Stepping into a managerial role for the first time can be difficult. There is plenty to learn, but you will get better through experience.

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Stepping into a managerial role for the first time can be difficult. There is plenty to learn, but you will get better through experience.

Here is a seven-point guide to help rookie bosses quickly get control of the job, demonstrate competence and establish authority with a minimum of frustration:

Learn the ground rules. Policies and procedures may make dull reading, but they should be mastered as soon as possible.

One of the first things employees wonder about new supervisors is how well they know the rules. Knowing what the “book” says and how the rules should be administered are simple but effective ways of earning employee respect during the first days on the job.

Be mindful of employment laws. Supervisors are held to a much higher standard than employees. Avoid asking inappropriate interview questions — or making pay or promotion decisions based on a person’s age, sex, pregnancy, race, religion, disability or family responsibilities.

Know when to report situations to HR, including medical requests and complaints of discrimination or harassment. A good motto: When in doubt, reach out (to HR).

Clarify expectations. This should be done on an individual basis with each employee during the supervisor’s first month.

The process serves several purposes: First, it gives the manager an excellent means of getting acquainted with team members; second, it offers the boss a way to set or reinforce goals and standards; and third, it gives the new supervisor a chance to demonstrate that he or she knows what must be done and how to set the wheels in motion.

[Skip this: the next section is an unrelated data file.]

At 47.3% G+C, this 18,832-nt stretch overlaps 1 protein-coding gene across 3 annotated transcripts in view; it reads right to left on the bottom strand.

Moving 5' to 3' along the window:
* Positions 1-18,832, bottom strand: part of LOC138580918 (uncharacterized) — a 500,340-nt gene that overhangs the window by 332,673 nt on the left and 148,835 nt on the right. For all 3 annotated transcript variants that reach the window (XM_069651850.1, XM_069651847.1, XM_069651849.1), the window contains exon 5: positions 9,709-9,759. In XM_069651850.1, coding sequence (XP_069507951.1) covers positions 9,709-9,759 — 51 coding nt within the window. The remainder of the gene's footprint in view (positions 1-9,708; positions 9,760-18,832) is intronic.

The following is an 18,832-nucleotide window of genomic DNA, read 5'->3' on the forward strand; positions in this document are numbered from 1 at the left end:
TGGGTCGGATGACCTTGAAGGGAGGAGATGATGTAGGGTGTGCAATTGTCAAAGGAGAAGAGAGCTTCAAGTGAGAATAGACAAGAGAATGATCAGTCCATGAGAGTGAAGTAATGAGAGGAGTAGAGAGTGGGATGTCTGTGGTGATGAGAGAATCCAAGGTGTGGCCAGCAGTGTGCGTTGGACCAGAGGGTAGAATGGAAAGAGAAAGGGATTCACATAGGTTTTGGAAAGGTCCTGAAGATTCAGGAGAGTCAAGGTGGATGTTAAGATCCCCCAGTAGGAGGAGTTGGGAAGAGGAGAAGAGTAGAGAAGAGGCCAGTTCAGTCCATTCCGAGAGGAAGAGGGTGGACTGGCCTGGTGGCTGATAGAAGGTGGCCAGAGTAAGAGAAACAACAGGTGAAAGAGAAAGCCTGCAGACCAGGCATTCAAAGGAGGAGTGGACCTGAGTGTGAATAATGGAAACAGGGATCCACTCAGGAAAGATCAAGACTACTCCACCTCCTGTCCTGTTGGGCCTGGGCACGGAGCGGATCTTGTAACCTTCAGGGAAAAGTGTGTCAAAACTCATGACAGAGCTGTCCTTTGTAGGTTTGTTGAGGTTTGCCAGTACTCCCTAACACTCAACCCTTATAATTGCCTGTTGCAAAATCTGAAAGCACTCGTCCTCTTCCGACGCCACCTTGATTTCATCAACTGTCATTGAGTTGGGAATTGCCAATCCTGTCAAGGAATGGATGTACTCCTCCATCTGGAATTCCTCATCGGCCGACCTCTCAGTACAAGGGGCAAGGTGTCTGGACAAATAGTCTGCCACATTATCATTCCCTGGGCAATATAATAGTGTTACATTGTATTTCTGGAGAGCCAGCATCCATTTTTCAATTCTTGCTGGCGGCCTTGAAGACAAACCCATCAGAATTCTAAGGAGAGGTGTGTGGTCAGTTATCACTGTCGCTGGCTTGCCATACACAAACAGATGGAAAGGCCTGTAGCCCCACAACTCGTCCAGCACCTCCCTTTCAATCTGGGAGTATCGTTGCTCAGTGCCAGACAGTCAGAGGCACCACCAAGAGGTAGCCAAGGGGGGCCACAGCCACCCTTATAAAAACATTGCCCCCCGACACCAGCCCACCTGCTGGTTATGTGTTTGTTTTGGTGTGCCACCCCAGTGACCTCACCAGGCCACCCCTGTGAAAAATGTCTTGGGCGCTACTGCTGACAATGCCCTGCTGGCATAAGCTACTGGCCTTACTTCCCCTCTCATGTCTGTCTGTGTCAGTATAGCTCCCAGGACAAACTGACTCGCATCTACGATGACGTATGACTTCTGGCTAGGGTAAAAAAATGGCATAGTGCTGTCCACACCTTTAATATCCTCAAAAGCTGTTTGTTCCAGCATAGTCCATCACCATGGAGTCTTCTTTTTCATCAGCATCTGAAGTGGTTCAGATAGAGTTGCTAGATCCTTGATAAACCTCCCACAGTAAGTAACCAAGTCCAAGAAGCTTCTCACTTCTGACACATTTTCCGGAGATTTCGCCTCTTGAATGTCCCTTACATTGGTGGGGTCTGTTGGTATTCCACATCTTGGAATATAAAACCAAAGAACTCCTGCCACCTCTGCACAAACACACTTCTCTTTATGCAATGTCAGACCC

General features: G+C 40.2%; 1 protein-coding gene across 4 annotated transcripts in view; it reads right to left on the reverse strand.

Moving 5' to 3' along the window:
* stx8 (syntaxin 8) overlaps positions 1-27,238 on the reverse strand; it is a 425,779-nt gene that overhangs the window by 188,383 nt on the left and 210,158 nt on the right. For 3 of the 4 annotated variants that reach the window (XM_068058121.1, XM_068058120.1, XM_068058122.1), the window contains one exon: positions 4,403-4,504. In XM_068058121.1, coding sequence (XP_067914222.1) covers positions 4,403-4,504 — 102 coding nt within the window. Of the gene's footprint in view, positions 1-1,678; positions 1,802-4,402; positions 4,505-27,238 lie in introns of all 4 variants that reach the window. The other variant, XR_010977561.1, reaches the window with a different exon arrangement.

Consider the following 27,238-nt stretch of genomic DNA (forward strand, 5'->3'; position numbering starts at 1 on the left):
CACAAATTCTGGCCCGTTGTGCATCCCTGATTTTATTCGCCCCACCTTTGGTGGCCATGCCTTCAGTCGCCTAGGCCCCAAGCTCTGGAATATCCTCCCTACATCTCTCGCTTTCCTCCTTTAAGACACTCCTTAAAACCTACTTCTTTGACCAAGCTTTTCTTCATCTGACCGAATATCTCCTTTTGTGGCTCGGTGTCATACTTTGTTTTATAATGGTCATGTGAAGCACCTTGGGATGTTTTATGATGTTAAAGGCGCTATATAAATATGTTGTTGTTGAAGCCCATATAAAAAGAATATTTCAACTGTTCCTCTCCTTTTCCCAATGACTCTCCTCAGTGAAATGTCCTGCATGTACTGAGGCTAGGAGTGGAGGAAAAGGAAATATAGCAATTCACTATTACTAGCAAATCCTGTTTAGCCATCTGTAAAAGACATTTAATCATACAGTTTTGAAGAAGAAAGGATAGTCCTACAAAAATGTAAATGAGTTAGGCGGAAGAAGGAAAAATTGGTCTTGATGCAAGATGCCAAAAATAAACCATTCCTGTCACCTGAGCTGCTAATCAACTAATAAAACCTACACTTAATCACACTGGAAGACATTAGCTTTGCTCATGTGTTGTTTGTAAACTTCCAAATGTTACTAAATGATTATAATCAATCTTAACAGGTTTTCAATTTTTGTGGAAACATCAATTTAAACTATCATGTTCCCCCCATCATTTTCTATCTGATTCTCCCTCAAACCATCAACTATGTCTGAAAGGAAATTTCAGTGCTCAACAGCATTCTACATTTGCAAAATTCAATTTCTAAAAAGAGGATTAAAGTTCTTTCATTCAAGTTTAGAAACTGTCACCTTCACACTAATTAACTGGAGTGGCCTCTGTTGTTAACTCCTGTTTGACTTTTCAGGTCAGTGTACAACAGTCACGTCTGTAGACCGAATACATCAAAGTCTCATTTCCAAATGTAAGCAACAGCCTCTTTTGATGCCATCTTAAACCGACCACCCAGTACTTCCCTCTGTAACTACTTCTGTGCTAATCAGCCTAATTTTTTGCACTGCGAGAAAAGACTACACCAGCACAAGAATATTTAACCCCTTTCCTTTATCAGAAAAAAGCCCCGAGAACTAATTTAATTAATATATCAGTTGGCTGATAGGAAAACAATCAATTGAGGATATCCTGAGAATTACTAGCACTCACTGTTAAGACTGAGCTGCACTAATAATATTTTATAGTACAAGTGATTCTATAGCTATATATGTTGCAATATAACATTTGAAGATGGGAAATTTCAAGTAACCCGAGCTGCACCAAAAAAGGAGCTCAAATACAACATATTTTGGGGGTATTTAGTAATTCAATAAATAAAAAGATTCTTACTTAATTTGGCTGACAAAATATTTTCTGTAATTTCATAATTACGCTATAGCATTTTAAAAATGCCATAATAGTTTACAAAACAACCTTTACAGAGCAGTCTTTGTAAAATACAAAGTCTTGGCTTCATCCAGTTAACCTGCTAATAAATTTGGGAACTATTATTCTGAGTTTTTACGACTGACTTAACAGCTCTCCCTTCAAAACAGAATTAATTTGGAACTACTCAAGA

Identify problems — and resolve them. During the initial information-gathering phase, a new manager will often see what could be interpreted as problem areas (procedures, relationships, work habits, and so forth). Employees could be aware of those problems, as well. If that’s the case, what the supervisor does — and how he or she handles the problems — is vital.

If the new boss postpones actions or overreacts, the team will suspect a weak or indecisive leader. If the problems are addressed directly and fairly, the boss gains early respect.

Administer reprimands and discipline consistently. Disciplining employees shouldn’t be a trial-and-error process of too harsh or too easy before finding the right touch. Inconsistent discipline will hurt morale and trigger discrimination complaints.

Make changes slowly. Though it’s wise to take prompt action when you see problem areas, be cautious about doing too much too soon. Abrupt and numerous changes paint the new supervisor as a bulldozer boss with no regard for employees’ workload. Introduce changes in increments in a well-thought-out plan.

Don’t do everything yourself or overmanage. Managers are tasked with getting work done through others, not doing everything themselves. Delegate tasks to employees based on their strengths.

Also, don’t hover or micromanage. Tell employees what needs to be done and by when. Then step back. Remind them that your door is always open, but trust in their abilities.